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Tag: emotional rescue

love at the grocery store

there were tears at the breakfast counter this morning. oh, not because the flakes got soggy. not because of bad news on the sports page.


it was the news that the big brother, the one who’s far away this week, won’t be home in time for tomorrow’s all-star game.

the little one, you see, is on the team. got voted there by the ones he slugs beside. the lineup of little stars who watch him leap and stretch and tumble, all in the name of making a TV-ready play.

the little one lives for games with balls. has far less patience when it comes to words and numbers. even less if there’s a pencil on the scene.

but give the boy a ball and he takes to it like he was born to make those muscles stretch, the synapses connect, the catching hand signaling the running leg at DSL speed.

i tell you, the kid is wired in ways that baffle me, his mother who could barely walk across a room without finding something there to trip on.

and the kid is utterly deflated that his all-star hero, his big towering eight-years-older brother, can’t be there in the bleachers.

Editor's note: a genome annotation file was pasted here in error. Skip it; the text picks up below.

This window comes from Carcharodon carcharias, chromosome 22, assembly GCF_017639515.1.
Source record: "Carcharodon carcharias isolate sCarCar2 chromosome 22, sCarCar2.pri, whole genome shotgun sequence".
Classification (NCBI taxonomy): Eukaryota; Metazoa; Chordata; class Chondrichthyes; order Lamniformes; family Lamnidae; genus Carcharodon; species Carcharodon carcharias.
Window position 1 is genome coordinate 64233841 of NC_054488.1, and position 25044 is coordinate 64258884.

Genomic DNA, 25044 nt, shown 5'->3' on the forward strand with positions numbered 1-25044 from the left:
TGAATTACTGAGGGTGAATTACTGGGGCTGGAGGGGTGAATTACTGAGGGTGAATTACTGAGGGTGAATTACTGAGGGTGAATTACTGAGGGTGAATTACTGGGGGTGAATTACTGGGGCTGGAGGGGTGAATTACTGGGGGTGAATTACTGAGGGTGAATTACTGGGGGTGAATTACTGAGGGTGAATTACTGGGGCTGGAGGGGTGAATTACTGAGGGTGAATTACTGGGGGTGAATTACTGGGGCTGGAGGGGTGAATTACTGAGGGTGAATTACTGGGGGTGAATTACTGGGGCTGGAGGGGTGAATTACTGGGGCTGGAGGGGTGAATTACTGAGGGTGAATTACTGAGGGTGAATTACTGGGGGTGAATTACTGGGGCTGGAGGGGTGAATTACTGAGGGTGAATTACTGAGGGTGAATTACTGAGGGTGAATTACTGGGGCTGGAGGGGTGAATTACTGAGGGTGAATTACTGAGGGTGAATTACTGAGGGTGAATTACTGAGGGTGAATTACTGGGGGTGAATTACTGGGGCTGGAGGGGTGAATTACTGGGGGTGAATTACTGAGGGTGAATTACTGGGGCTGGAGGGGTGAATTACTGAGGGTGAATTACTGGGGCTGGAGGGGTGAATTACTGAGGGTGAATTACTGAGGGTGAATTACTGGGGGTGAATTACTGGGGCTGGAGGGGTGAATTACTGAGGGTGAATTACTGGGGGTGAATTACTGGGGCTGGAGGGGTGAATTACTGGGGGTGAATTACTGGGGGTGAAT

he’d had hopes, he said, sniffling through his almost-tears, that his brother would be the one to call out his name, into the plug-in microphone, over the scratchy loudspeakers, as he approached the plate.

at the little ball park where the game is played, they go for schmaltz like that. good schmaltz, the best schmaltz; they play it up in pure old-fashioned ways.

glancing toward the breakfast bowl, once i saw the scrunched-up face, knew the tears were on the way, i did what any mama would: i dropped the spoon i’d just picked up, wrapped my arms around his shaky little shoulders, buried his soggy face into my fresh white t-shirt, gave no thought to the strawberry bits i would now be sporting in the bull’s eye of my belly.